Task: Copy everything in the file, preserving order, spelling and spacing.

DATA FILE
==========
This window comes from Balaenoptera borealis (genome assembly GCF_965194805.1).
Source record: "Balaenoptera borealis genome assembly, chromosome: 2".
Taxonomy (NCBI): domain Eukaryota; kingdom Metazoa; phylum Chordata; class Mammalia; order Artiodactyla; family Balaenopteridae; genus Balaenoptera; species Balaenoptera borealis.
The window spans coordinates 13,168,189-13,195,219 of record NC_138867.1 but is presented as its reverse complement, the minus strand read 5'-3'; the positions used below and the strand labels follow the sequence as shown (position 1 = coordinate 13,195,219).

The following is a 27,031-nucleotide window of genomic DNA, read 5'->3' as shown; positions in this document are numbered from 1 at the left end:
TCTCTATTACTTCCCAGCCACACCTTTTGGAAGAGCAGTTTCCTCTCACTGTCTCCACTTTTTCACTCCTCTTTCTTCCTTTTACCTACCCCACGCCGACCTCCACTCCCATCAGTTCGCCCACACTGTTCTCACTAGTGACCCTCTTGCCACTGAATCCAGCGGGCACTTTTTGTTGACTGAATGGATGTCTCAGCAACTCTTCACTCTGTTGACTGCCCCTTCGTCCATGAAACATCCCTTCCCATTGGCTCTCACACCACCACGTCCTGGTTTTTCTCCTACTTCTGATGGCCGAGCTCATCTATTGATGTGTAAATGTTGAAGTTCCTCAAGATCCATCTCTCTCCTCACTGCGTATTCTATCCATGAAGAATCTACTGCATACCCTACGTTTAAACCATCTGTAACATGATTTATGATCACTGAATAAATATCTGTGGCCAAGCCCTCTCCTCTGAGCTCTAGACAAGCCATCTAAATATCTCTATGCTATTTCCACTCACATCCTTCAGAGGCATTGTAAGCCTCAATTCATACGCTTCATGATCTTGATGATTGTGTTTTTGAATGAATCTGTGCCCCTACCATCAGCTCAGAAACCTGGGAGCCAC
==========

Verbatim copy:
This window comes from Balaenoptera borealis (genome assembly GCF_965194805.1).
Source record: "Balaenoptera borealis genome assembly, chromosome: 2".
Taxonomy (NCBI): domain Eukaryota; kingdom Metazoa; phylum Chordata; class Mammalia; order Artiodactyla; family Balaenopteridae; genus Balaenoptera; species Balaenoptera borealis.
The window spans coordinates 13,168,189-13,195,219 of record NC_138867.1 but is presented as its reverse complement, the minus strand read 5'-3'; the positions used below and the strand labels follow the sequence as shown (position 1 = coordinate 13,195,219).

The following is a 27,031-nucleotide window of genomic DNA, read 5'->3' as shown; positions in this document are numbered from 1 at the left end:
TCTCTATTACTTCCCAGCCACACCTTTTGGAAGAGCAGTTTCCTCTCACTGTCTCCACTTTTTCACTCCTCTTTCTTCCTTTTACCTACCCCACGCCGACCTCCACTCCCATCAGTTCGCCCACACTGTTCTCACTAGTGACCCTCTTGCCACTGAATCCAGCGGGCACTTTTTGTTGACTGAATGGATGTCTCAGCAACTCTTCACTCTGTTGACTGCCCCTTCGTCCATGAAACATCCCTTCCCATTGGCTCTCACACCACCACGTCCTGGTTTTTCTCCTACTTCTGATGGCCGAGCTCATCTATTGATGTGTAAATGTTGAAGTTCCTCAAGATCCATCTCTCTCCTCACTGCGTATTCTATCCATGAAGAATCTACTGCATACCCTACGTTTAAACCATCTGTAACATGATTTATGATCACTGAATAAATATCTGTGGCCAAGCCCTCTCCTCTGAGCTCTAGACAAGCCATCTAAATATCTCTATGCTATTTCCACTCACATCCTTCAGAGGCATTGTAAGCCTCAATTCATACGCTTCATGATCTTGATGATTGTGTTTTTGAATGAATCTGTGCCCCTACCATCAGCTCAGAAACCTGGGAGCCAC